Journal of Neurosciences in Rural Practice
 
ORIGINAL ARTICLE
Year : 2017  |  Volume : 8  |  Issue : 1  |  Page : 44-48

Urodynamic profile in acute transverse myelitis patients: Its correlation with neurological outcome


1 Department of Neurological Rehabilitation, National Institute of Mental Health and Neurosciences, Bengaluru, Karnataka, India
2 Department of Neurological Rehabilitation; Department of Neurology, National Institute of Mental Health and Neurosciences, Bengaluru, Karnataka, India

Correspondence Address:
Anupam Gupta
Department of Neurological Rehabilitation, National Institute of Mental Health and Neurosciences, Bengaluru - 560 029, Karnataka.in
India
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Source of Support: None, Conflict of Interest: None


DOI: 10.4103/0976-3147.193547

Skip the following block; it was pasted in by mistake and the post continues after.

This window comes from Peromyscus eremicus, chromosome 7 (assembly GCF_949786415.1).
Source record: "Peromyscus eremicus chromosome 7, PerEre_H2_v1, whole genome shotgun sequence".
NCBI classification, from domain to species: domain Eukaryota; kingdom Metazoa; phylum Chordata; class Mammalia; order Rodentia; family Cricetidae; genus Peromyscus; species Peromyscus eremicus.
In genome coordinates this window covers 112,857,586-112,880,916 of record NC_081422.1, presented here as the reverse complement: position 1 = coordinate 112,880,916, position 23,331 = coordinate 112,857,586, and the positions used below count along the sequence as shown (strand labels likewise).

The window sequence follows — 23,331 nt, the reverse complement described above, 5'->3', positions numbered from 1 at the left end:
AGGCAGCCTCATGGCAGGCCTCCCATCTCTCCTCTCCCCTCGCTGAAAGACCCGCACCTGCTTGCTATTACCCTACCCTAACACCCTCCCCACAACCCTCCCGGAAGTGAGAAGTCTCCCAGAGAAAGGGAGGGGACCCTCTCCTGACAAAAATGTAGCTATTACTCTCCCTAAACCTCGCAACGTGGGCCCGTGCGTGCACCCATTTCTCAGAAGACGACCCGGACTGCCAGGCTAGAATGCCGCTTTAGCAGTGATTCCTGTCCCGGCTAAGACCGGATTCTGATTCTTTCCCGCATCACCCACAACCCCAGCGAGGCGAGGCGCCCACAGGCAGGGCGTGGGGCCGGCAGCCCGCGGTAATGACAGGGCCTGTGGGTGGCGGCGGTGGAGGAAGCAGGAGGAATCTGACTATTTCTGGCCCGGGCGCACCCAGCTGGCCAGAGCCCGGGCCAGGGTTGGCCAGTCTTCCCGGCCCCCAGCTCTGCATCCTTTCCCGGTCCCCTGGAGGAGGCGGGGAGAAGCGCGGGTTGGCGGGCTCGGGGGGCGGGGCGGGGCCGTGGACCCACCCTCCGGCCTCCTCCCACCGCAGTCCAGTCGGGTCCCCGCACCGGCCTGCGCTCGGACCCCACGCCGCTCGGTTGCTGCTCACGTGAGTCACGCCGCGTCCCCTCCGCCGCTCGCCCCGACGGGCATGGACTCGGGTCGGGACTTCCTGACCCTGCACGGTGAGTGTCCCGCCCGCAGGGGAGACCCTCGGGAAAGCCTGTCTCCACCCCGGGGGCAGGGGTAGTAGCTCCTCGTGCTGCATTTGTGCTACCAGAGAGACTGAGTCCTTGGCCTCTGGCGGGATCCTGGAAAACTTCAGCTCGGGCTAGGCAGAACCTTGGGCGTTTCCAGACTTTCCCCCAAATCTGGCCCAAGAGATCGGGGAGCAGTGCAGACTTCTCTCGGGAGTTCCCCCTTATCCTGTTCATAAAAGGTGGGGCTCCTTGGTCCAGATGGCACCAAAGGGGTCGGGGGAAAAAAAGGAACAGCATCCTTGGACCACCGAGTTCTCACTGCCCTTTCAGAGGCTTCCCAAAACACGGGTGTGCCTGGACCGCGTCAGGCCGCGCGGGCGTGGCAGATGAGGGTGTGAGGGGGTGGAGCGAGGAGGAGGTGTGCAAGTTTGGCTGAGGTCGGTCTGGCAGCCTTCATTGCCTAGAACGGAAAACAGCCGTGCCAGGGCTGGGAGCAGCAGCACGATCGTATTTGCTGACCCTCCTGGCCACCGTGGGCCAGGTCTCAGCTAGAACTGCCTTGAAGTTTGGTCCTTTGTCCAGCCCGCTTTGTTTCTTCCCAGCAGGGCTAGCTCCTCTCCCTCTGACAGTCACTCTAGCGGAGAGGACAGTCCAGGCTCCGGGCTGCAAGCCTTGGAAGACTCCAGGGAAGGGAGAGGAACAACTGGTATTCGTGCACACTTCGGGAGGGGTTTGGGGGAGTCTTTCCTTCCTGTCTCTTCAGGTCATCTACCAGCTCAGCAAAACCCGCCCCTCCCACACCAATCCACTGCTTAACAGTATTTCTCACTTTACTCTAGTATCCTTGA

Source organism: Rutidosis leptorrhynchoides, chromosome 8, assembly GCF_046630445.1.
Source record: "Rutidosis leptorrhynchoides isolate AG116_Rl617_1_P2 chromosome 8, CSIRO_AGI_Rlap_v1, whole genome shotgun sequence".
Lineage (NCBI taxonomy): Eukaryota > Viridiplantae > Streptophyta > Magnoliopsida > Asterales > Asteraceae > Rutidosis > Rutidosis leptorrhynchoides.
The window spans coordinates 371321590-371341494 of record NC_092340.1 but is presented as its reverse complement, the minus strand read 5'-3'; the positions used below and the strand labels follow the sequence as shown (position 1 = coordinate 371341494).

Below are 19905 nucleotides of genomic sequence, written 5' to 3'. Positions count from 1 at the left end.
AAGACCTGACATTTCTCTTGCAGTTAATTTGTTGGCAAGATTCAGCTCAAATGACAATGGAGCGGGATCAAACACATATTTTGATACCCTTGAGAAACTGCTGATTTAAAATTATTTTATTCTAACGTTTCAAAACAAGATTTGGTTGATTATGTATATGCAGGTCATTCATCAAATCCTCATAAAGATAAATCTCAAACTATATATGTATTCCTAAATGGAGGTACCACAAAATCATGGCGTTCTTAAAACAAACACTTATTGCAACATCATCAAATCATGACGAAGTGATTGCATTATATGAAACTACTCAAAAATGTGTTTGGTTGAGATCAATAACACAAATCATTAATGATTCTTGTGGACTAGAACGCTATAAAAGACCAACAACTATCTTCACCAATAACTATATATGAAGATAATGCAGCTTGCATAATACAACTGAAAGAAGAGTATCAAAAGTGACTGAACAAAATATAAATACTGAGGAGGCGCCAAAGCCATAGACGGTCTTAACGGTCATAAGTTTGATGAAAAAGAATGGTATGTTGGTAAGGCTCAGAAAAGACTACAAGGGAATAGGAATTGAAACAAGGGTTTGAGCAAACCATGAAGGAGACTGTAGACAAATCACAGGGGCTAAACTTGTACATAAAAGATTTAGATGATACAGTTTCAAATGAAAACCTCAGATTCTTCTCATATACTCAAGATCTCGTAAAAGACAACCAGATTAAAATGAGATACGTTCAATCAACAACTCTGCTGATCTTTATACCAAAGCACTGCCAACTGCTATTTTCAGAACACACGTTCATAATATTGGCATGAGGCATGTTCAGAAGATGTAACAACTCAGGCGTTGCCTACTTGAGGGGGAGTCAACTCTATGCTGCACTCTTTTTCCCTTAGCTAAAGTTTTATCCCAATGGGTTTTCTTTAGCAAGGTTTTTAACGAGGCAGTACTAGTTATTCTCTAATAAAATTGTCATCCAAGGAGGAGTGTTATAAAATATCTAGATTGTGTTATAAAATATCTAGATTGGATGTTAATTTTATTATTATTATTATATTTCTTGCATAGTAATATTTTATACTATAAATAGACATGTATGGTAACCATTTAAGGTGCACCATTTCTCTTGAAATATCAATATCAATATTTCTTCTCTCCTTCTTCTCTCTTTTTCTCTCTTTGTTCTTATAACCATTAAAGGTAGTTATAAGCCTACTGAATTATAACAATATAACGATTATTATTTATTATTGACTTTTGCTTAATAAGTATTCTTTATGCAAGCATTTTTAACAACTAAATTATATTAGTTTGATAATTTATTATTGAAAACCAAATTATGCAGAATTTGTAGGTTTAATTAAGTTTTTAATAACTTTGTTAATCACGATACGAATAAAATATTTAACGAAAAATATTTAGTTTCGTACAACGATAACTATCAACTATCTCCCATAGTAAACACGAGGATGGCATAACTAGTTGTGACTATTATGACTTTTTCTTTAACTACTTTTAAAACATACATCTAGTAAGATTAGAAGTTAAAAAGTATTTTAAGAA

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Objective: The objective of this study was to observe urodynamic profile of acute transverse myelitis (ATM) patients and its correlation with neurological outcome. Patients and Methods: This prospective study was conducted in the neurorehabilitation unit of a tertiary university research hospital from July 2012 to June 2014. Forty-three patients (19 men) with ATM with bladder dysfunction, admitted in the rehabilitation unit, were included in this study. Urodynamic study (UDS) was performed in all the patients. Their neurological status was assessed using ASIA impairment scale and functional status was assessed using spinal cord independence measure. Bladder management was based on UDS findings. Results: In total, 17 patients had tetraplegia and 26 had paraplegia. Thirty-six patients (83.7%) had complaints of increased frequency and urgency of urine with 26 patients reported at least one episode of urge incontinence. Seven patients reported obstructive urinary complaints in the form of straining to void with 13 patients reported both urgency and straining to void and 3 also had stress incontinence. Thirty-seven (86.1%) patients had neurogenic overactive detrusor with or without sphincter dyssynergia and five patients had acontractile detrusor on UDS. No definitive pattern was observed between neurological status and bladder characteristics. All patients showed significant neurological and functional recovery with inpatient rehabilitation (P < 0.05 and P< 0.001, respectively). Conclusions: The problem of neurogenic bladder dysfunction is integral to ATM. Bladder management in these patients should be based on UDS findings. Bladder characteristics have no definitive pattern consistent with the neurological status.


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